Landlord responsibility for smoke and carbon monoxide detectors
Regulations requiring social and private rented sector landlords to install smoke alarms and carbon monoxide detectors, location of devices, and exempt landlords.
Overview of fire and carbon monoxide safety risks
Risks to life from fire and smoke and carbon monoxide are well known. Building regulations require that all properties built on or after 1 June 1992 have a hard-wired smoke alarm installed on at least every floor, and a carbon monoxide detector in all properties where a solid fuel heating appliance has been installed since 1 October 2010.
In addition, gas safety regulations oblige landlords to maintain and inspect gas appliances, and provide a copy of the inspection to tenants. A gas safety inspection could reveal appliances that carry a risk of carbon monoxide poisoning.
All hazards to health can be assessed by local authorities under the Housing Health and Safety Rating System.
The Smoke and Carbon Monoxide Alarm Regulations aim to reduce the risk of injury or death of occupiers in rented properties who do not benefit from specific existing legislative protection. The regulations cover both tenancies and licences.
Smoke and Carbon Monoxide Alarm Regulations
The Smoke and Carbon Monoxide Alarm Regulations impose a legal requirement on private and social landlords of accommodation occupied under a tenancy or license to ensure that there is:
smoke alarm on each storey of a property which contains a room being used, wholly or partly, as 'living accommodation' (a mezzanine floor would not be considered a storey)
carbon monoxide alarm in any room being used as 'living accommodation' where there is a ‘fixed combustion appliance’, other than a gas cooker. Before 1 October 2022, this requirement only applied to rooms where solid fuel was used.
This requirement has been in force for private rented sector landlords since 1 October 2015. From 1 October 2022, it is extended to social landlords (including Private registered providers of social housing (PRPSH) and local authorities).
'Living accommodation' includes bathrooms and toilets.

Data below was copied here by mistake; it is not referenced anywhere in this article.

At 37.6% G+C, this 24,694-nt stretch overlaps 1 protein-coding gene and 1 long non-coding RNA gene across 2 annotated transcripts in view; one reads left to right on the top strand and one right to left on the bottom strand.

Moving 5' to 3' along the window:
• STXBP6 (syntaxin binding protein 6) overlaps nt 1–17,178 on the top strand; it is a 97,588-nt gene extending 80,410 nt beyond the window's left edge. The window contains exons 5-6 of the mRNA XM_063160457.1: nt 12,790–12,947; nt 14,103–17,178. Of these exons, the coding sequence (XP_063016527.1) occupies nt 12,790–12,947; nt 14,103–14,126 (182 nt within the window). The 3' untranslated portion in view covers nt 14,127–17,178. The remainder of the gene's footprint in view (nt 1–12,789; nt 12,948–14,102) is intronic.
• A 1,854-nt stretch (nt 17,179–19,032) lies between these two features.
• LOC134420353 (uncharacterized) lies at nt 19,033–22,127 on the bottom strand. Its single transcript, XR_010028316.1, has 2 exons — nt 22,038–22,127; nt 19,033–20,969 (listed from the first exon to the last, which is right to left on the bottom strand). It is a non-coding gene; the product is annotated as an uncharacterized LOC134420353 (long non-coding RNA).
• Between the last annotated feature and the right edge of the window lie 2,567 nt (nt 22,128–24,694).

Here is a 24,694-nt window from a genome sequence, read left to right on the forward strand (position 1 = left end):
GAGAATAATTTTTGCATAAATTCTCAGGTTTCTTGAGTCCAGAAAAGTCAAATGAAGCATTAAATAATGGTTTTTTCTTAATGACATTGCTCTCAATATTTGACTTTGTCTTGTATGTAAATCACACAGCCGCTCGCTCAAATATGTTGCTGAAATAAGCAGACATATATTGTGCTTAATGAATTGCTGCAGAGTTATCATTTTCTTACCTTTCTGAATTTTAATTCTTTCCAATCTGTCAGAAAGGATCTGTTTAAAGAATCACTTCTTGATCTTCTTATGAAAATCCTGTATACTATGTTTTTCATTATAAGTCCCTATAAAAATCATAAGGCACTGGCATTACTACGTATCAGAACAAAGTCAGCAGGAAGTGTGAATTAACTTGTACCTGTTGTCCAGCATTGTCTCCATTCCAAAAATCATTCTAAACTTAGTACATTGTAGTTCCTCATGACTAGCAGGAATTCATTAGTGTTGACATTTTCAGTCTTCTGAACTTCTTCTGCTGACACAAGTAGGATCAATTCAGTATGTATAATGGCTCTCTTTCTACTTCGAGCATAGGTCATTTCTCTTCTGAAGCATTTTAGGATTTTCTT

A 'room' for the purpose of the regulations relating to carbon monoxide detectors includes a hall and a landing.
A ‘fixed combustion appliance’ is defined in guidance as including fixed apparatus where fuel of any type (such as gas, oil, coal, wood) is burned to generate heat. This includes gas or oil boilers, and log-burning stoves.
However, if a gas appliance is found to be dangerous during the annual inspection required under the gas safety regulations, this must be reported to the landlord and tenant, and its disconnection arranged.
The government question and answer booklet has advice for landlords and tenants on the regulations.
Type and location of alarms
The regulations do not specify the type of alarm to be used. Government guidance in the question and answer booklet suggests that landlords should make an informed decision and choose the best alarms for their properties and tenants. A landlord may choose whether to use a hard-wired or battery-powered model. Landlords may decide where to place an alarm within the property, but should follow the guidance given by the manufacturer of the product chosen.
In general, a smoke alarm should be fitted to the ceiling in a position where air circulates, such as a hall or a landing. Carbon monoxide detectors should be placed at head height, on a wall or shelf, approximately one to three metres away from a potential source of the gas.